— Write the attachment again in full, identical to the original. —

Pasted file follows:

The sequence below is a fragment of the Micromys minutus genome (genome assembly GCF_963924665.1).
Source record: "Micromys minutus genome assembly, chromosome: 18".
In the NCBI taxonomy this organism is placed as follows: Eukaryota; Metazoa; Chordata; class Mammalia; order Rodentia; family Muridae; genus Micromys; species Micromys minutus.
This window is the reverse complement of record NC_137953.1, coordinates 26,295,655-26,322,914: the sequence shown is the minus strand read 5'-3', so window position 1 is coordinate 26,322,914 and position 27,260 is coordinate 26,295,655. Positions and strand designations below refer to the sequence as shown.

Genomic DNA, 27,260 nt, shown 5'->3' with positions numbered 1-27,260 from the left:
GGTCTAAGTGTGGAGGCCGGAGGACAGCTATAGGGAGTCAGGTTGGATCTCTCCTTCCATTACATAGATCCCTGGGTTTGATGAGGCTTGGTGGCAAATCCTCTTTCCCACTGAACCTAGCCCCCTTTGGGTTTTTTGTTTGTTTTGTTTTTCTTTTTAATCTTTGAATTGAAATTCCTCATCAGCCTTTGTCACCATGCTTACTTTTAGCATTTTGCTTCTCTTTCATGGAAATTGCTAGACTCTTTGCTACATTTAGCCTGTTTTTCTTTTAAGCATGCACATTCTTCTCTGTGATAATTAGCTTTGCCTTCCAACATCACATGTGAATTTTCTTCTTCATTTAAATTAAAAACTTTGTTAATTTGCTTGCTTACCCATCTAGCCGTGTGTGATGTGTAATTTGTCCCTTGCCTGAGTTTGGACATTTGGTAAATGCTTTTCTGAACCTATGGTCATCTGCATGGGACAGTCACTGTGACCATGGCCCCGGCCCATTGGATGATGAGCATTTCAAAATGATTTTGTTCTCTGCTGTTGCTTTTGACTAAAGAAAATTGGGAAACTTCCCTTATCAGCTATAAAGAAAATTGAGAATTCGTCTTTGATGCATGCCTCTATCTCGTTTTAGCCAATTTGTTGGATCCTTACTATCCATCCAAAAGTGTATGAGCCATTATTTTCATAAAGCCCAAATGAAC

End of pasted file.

The sequence below is a fragment of the Micromys minutus genome (genome assembly GCF_963924665.1).
Source record: "Micromys minutus genome assembly, chromosome: 18".
In the NCBI taxonomy this organism is placed as follows: Eukaryota; Metazoa; Chordata; class Mammalia; order Rodentia; family Muridae; genus Micromys; species Micromys minutus.
This window is the reverse complement of record NC_137953.1, coordinates 26,295,655-26,322,914: the sequence shown is the minus strand read 5'-3', so window position 1 is coordinate 26,322,914 and position 27,260 is coordinate 26,295,655. Positions and strand designations below refer to the sequence as shown.

Genomic DNA, 27,260 nt, shown 5'->3' with positions numbered 1-27,260 from the left:
GGTCTAAGTGTGGAGGCCGGAGGACAGCTATAGGGAGTCAGGTTGGATCTCTCCTTCCATTACATAGATCCCTGGGTTTGATGAGGCTTGGTGGCAAATCCTCTTTCCCACTGAACCTAGCCCCCTTTGGGTTTTTTGTTTGTTTTGTTTTTCTTTTTAATCTTTGAATTGAAATTCCTCATCAGCCTTTGTCACCATGCTTACTTTTAGCATTTTGCTTCTCTTTCATGGAAATTGCTAGACTCTTTGCTACATTTAGCCTGTTTTTCTTTTAAGCATGCACATTCTTCTCTGTGATAATTAGCTTTGCCTTCCAACATCACATGTGAATTTTCTTCTTCATTTAAATTAAAAACTTTGTTAATTTGCTTGCTTACCCATCTAGCCGTGTGTGATGTGTAATTTGTCCCTTGCCTGAGTTTGGACATTTGGTAAATGCTTTTCTGAACCTATGGTCATCTGCATGGGACAGTCACTGTGACCATGGCCCCGGCCCATTGGATGATGAGCATTTCAAAATGATTTTGTTCTCTGCTGTTGCTTTTGACTAAAGAAAATTGGGAAACTTCCCTTATCAGCTATAAAGAAAATTGAGAATTCGTCTTTGATGCATGCCTCTATCTCGTTTTAGCCAATTTGTTGGATCCTTACTATCCATCCAAAAGTGTATGAGCCATTATTTTCATAAAGCCCAAATGAAC